In the printing process, all the physical pixels that composed the image on screen are translated into little squares of different hues on paper. Obviously these are not pixels in the sense of the light-emitting mechanical device but “pixels” in the more abstract sense of a square picture element (we’ll use quotes around this abstract usage from now on to help keep things clear).
Yuriy Babich’s artwork uses a rough, printed “pixel” look for its abstracting effect (photo by Укларочить).
What does this mean? “Pixels” on paper have no fixed size. If you increase the size of your image by 300%, the “pixels” on the paper will become three times as large, resulting in a bigger but more rough-looking image.
And how do you increase or decrease print-out size in this way? By adjusting the number in the PPI (or, depending on your software, DPI) field.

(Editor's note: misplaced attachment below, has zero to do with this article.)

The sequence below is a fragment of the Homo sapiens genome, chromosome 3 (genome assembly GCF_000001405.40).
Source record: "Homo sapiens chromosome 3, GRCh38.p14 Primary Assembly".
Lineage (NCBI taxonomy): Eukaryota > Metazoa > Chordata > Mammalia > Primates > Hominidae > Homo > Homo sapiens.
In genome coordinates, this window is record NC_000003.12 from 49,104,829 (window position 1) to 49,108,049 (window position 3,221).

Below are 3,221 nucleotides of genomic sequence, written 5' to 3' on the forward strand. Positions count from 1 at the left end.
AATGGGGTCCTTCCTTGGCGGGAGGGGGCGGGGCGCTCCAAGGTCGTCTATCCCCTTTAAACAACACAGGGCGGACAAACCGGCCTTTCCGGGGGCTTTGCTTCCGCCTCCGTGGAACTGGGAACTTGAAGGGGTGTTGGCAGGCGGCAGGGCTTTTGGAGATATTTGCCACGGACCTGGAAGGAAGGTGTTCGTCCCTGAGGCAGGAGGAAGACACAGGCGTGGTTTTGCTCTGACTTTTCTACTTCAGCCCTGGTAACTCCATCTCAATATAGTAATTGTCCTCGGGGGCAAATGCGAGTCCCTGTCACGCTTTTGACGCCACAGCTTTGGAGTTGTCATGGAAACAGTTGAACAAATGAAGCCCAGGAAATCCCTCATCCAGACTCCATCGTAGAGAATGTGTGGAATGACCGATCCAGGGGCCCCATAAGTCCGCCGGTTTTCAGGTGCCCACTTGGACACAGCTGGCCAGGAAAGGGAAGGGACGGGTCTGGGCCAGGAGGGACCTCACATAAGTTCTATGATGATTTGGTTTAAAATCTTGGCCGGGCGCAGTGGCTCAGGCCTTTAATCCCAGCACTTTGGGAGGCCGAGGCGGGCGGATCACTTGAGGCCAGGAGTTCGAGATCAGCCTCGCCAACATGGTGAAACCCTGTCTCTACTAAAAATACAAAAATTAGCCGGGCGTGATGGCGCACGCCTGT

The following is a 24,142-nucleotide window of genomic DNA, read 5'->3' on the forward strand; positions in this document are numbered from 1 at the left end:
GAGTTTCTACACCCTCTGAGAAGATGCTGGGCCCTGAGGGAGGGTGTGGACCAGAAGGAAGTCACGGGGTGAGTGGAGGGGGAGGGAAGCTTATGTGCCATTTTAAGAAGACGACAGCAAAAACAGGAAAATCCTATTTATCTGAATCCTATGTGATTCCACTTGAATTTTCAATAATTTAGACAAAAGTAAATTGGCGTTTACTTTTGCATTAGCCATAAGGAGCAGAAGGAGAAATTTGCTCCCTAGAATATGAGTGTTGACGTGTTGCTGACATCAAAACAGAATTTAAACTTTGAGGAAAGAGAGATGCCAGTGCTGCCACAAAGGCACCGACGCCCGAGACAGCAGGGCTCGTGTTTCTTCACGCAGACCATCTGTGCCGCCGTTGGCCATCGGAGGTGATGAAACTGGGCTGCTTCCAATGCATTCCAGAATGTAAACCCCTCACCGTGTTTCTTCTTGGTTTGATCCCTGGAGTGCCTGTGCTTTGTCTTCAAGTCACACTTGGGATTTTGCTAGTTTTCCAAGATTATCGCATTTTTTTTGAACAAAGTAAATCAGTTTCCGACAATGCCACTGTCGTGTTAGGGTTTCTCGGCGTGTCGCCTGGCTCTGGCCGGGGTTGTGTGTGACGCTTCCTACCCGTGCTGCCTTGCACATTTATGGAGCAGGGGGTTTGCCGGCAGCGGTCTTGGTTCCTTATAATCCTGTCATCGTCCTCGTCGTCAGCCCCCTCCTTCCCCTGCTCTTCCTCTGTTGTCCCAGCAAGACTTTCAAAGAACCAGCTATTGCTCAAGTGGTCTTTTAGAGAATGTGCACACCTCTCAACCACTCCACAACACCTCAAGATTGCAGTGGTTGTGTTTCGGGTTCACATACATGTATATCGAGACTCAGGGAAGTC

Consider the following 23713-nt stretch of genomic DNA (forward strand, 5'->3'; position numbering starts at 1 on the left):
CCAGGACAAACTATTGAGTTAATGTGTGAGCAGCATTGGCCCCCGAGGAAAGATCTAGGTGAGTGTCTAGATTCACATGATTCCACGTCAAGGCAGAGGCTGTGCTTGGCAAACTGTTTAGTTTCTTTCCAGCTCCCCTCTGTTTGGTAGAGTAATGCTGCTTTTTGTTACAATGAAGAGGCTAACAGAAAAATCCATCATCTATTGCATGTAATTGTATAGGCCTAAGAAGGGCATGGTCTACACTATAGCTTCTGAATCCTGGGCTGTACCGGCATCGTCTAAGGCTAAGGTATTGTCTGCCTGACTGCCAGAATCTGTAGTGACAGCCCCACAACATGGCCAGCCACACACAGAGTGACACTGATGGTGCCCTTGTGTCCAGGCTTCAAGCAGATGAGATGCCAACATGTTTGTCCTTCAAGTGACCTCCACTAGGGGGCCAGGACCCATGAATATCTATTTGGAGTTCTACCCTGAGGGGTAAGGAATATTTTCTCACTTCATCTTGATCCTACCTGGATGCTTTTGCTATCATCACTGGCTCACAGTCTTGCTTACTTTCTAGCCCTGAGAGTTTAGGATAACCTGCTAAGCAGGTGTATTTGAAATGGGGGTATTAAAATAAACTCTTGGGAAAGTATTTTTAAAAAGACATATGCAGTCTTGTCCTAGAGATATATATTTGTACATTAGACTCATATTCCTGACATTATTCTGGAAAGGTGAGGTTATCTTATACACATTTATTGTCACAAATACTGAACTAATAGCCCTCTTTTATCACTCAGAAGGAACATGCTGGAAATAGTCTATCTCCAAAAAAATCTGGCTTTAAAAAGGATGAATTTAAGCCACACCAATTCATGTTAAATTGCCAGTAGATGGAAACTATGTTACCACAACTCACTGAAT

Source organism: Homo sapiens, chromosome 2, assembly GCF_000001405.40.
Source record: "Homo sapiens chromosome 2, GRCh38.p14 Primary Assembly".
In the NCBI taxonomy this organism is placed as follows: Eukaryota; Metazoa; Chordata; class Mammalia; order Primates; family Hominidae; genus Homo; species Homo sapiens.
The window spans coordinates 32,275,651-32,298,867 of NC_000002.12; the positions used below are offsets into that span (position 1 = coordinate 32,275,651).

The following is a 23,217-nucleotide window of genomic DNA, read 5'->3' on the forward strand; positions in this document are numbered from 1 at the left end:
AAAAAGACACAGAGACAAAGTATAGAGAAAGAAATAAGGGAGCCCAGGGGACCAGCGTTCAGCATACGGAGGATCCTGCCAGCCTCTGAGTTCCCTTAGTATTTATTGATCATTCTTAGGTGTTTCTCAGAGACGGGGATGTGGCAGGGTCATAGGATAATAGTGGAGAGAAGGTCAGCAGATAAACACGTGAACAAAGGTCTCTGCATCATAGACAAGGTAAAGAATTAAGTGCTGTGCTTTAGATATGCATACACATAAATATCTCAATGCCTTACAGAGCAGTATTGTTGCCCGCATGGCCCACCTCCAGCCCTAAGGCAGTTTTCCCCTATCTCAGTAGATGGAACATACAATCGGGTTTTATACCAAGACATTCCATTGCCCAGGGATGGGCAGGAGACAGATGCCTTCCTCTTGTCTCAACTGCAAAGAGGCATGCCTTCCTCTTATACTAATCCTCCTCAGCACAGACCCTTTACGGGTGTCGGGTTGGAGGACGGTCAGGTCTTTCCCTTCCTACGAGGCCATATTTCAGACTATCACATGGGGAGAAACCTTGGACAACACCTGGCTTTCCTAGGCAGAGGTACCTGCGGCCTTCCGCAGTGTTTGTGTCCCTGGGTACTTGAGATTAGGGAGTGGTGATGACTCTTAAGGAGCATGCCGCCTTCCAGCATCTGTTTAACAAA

Suppose you have a 300 x 300 pixel image. If you set the PPI to 10, this is going to make the print out relatively large: at 10 pixels per inch, it will be 30 x 30 inches (300 divided by 10 is 30). If you set the PPI to 300, this is going to make the print out relatively small: at 300 pixels per inch, it will by 1 x 1 inches (300 divided by 300 is 1). Make sense?
Takeway: think of the PPI input as a way to adjust the physical size, not the resolution, of the eventual print-out. Decreasing the PPI, thus increasing the size of the printout, may seem to produce a lower quality image because the pixels are larger and more visible. But remember, this is only a relative gauge of quality; if you were to stand further away, the image would appear as clear as it did before. The absolute resolution of the image has not changed; there are still as many “pixels” relative to the picture as there were before. So the way to increase the resolution of an image is to produce an image with more pixels, not increase the PPI.